Consumer confidence remains positive

Consumer confidence is positive for the fourth quarter of the year, according to the First National Bank/Bureau for Economic Research consumer confidence index released on Tuesday.

“This has been the case throughout 2010, by itself rather unusual for an economy barely out of recession and at a time of much global turmoil,” said Cees Bruggemans, chief economist FNB, in a statement.

“This continues to suggest that despite much specific hardship, there were large pockets of South African consumers who recovered quickly from recession and crisis.”

In the first quarter of 2010, South African consumers’ overall confidence was high (+15) and they also showed some willingness to buy durables with an improvement from -15 to -4.

The next two quarters, however, saw these readings stagnate.

The index “has now held steady at this 14/15 level for a whole year, which is the longest consecutive period that the index registered no change”.

However, components of the index changed.

With the festive season looming, there has been some movement in “the time to buy durables” response, rising from -4 to zero.

“Historically, such a level of response and its improvement is taken as a strong indication of positive sentiment regarding time to buy durables.”

The sentiment was not shared across the board.

High incomes (over R10 000 monthly), high middle incomes (R5 000 to R10 000 monthly) and low middle incomes (R2 000 to R5 000 monthly) all had more positive readings.

However, low incomes, earning below R2 000 a month, shifted negatively from -5 to -13, indicating greater caution about committing to big purchases.

As those with higher earnings are more willing to spend, retailers, wholesalers, motor dealers and other service providers could expect increased sales in coming quarters.

There was a widening gap between the high and low income groups, those earning above R10 000 and below R2 000 per month respectively.

The confidence of the high income earners was at +23 compared to zero in the case of low income earners.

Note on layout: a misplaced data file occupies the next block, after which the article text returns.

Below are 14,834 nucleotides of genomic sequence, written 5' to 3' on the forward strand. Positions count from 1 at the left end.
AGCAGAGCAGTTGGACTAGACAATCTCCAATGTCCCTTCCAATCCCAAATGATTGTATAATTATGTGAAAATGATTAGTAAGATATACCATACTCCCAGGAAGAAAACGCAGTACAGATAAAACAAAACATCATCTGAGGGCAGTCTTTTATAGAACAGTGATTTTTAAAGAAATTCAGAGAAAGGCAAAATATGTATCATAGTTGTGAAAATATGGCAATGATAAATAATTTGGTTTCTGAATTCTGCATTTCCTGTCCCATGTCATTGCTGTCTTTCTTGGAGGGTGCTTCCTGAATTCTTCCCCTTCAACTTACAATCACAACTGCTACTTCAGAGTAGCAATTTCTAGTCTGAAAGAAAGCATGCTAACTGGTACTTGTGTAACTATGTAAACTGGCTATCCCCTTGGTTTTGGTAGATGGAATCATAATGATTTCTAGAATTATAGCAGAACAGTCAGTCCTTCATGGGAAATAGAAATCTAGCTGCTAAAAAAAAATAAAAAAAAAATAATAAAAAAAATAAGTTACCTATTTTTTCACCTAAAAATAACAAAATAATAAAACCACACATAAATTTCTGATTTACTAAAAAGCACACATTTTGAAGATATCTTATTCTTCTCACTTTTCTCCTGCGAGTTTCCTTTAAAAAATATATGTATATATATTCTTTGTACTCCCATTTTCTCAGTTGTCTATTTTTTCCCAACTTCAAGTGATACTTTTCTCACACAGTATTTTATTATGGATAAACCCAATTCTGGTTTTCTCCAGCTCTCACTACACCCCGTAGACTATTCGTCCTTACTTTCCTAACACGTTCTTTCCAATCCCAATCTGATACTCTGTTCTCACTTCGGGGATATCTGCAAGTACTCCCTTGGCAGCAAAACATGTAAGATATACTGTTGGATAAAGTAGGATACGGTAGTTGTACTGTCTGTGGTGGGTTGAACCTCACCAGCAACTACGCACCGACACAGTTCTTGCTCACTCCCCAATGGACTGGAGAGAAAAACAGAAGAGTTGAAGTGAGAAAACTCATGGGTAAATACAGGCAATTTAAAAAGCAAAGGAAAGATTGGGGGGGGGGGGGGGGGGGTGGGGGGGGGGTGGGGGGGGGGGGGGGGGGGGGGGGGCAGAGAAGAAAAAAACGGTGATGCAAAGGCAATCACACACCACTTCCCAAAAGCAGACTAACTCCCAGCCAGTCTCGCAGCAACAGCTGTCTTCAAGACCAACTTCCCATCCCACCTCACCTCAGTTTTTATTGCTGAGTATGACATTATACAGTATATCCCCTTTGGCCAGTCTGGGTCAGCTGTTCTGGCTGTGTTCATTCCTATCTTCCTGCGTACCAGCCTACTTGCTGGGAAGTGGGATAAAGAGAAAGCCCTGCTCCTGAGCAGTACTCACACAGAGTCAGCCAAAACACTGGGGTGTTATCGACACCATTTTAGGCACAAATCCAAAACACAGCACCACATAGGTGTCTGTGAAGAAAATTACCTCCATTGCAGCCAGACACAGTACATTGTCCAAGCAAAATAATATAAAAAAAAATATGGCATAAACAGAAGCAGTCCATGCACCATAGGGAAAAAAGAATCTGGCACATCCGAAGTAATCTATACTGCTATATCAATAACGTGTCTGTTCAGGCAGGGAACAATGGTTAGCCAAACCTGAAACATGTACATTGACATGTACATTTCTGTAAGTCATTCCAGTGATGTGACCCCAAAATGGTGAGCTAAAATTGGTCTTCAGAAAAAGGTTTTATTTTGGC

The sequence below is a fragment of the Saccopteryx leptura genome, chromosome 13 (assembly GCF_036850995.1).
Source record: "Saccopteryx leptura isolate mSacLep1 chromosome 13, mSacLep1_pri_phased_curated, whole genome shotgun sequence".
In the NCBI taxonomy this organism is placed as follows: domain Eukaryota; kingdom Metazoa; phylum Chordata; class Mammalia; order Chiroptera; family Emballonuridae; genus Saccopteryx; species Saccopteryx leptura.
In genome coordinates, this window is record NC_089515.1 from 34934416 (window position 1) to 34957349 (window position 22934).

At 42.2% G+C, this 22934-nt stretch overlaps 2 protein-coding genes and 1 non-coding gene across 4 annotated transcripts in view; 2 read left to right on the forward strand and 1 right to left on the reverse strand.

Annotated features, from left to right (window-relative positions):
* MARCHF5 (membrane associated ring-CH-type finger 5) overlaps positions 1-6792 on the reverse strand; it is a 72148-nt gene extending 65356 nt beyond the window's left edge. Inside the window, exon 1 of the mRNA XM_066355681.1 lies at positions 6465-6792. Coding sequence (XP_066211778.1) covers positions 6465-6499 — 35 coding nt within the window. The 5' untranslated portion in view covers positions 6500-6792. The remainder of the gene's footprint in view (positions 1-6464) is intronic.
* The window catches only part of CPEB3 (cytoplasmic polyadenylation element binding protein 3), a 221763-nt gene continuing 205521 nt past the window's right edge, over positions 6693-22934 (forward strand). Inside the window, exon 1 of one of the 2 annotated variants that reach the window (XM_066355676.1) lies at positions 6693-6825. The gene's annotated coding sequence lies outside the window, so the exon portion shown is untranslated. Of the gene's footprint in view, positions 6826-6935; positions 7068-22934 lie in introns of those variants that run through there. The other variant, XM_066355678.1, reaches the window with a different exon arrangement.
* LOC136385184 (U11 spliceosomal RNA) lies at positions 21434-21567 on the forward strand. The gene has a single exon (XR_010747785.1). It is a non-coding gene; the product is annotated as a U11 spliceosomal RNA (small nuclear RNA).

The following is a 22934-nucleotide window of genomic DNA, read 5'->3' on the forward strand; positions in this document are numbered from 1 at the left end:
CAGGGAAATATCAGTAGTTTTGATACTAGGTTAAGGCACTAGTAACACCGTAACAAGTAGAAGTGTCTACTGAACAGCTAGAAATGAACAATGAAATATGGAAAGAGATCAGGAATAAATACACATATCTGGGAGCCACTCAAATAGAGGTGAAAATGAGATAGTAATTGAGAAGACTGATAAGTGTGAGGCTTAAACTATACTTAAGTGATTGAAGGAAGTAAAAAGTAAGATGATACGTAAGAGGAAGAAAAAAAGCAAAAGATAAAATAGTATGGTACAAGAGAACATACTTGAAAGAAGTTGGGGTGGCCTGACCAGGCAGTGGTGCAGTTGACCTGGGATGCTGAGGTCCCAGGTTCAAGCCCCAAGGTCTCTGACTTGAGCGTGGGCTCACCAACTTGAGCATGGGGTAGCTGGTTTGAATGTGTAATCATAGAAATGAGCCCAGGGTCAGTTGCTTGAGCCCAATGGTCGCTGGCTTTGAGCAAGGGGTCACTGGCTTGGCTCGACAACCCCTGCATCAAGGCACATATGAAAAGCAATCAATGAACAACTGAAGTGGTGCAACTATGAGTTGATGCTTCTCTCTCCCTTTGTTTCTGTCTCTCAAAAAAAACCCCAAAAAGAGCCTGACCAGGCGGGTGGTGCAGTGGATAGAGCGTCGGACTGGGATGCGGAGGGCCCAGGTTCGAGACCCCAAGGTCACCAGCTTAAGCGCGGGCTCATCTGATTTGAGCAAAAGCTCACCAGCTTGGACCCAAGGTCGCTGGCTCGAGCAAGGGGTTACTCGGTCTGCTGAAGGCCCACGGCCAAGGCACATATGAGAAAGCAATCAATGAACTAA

“The high income earners, who are also mostly highly skilled, probably have been affected proportionally less severely by the retrenchments. Those with secure jobs also benefited from generous salary increases,” said Bruggemans.

High income earners were highly confident about their financial prospects.

“Steady employment prospects and improved earnings potential as the economy recovers further were probably the main reasons.

“Along with the interest rate cut in September and growing speculation since then about yet another rate cut to come, this was probably an important reason for the further increase in willingness to consider buying durable goods.”

The rising stock market might have helped confidence, although the strained property market would have had the opposite effect.

Those with monthly incomes below R2 000 improved their sentiment about their own finances from +8 to +11 which was well below the levels of the other income groups, but on balance positive.

“On balance these results indicate an ongoing consumption revival in 2011 with strong support from especially high income earners,” said Bruggemans.

The index combines the results of three questions posed to 2500 mainly urban adults, namely the anticipated performance of the economy for the next 12 months, the expected household financial position in 12 months’ time and the rating of the suitability of the present time to buy durable goods, such as furniture, appliances and electronic goods.